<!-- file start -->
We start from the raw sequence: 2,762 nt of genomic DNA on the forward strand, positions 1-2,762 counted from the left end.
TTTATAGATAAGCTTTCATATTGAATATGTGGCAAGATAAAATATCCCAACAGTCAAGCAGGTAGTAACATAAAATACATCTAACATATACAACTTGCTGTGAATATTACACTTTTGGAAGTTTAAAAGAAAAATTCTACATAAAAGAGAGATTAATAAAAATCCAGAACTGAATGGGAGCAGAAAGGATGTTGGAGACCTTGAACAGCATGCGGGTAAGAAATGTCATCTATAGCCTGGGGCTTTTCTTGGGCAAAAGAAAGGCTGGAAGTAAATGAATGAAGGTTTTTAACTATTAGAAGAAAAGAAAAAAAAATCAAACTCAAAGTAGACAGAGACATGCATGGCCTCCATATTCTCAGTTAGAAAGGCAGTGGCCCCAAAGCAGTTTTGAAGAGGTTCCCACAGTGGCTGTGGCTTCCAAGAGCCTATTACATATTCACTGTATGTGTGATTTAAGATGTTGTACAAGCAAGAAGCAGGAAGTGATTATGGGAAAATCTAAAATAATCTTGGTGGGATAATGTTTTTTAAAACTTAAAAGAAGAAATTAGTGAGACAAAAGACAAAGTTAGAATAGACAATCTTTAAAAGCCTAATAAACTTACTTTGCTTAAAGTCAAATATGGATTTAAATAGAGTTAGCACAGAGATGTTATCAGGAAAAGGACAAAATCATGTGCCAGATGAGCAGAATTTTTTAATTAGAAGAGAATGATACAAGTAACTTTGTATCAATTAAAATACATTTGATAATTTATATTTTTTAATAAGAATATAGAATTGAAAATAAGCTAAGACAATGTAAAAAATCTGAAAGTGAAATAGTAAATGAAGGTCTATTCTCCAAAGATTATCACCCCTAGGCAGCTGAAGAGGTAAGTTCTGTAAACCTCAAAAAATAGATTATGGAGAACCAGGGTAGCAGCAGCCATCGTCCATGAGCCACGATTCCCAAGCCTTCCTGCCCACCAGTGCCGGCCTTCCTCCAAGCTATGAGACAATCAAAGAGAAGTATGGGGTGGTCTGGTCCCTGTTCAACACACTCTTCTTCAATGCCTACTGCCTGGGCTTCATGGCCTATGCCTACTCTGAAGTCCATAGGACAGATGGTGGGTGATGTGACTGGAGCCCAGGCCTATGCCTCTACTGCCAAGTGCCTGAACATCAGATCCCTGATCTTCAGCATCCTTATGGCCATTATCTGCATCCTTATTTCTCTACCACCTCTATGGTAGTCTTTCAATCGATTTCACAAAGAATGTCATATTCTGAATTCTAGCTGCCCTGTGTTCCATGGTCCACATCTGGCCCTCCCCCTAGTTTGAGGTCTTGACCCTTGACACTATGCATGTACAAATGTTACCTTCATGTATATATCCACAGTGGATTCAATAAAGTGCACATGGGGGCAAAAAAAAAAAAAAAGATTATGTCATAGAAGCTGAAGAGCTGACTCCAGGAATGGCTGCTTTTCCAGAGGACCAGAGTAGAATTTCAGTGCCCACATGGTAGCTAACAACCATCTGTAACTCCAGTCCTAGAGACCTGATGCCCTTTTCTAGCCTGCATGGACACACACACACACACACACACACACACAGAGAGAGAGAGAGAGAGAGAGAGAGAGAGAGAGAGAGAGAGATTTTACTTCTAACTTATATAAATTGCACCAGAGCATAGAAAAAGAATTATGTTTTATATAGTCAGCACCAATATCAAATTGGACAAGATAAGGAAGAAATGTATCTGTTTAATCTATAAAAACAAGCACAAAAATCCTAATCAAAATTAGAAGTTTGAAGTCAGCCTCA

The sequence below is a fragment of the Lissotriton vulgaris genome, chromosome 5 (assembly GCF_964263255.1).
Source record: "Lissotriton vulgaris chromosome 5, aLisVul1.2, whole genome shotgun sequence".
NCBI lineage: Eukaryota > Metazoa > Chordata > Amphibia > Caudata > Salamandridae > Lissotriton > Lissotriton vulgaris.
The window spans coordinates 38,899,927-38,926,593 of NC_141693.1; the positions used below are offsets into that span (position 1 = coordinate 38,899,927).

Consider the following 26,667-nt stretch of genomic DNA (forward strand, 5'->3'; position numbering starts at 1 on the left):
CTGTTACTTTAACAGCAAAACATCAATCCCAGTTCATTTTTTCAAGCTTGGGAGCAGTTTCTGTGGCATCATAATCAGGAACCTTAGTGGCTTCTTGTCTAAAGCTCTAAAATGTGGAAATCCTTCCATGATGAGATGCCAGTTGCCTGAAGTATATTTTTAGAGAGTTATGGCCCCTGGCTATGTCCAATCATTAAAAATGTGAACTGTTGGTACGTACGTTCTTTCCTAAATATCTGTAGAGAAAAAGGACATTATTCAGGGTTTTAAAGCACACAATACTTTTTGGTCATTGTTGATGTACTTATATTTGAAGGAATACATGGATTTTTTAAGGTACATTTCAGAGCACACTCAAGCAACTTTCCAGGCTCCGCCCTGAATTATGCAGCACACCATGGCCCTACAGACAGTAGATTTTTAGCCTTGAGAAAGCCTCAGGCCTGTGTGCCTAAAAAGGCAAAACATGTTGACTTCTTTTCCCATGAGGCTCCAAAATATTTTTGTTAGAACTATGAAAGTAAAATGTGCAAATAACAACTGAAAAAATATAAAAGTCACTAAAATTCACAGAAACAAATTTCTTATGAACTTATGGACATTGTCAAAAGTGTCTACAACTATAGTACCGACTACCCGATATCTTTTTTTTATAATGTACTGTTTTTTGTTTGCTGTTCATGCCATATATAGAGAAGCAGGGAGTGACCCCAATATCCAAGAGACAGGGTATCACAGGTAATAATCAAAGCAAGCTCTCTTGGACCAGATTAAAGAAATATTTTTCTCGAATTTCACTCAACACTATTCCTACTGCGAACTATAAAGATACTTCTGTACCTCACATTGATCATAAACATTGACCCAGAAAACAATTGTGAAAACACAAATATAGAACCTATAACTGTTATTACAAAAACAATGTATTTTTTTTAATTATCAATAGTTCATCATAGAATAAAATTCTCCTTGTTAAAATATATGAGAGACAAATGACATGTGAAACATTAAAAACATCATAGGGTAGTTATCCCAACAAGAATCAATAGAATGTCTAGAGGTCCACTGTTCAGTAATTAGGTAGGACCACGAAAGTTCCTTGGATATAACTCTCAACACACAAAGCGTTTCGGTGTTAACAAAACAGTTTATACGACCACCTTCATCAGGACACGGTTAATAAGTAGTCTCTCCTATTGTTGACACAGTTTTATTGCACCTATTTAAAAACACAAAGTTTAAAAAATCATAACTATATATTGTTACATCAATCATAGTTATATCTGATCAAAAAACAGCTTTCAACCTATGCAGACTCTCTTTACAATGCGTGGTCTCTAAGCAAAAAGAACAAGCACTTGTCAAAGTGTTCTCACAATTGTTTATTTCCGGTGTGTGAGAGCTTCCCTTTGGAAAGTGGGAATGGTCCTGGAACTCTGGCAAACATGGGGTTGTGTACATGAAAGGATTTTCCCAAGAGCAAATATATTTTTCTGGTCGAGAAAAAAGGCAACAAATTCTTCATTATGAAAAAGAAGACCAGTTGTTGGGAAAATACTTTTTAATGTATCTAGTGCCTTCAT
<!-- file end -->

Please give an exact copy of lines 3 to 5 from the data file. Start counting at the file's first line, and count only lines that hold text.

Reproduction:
The sequence below is a fragment of the Lissotriton vulgaris genome, chromosome 5 (assembly GCF_964263255.1).
Source record: "Lissotriton vulgaris chromosome 5, aLisVul1.2, whole genome shotgun sequence".
NCBI lineage: Eukaryota > Metazoa > Chordata > Amphibia > Caudata > Salamandridae > Lissotriton > Lissotriton vulgaris.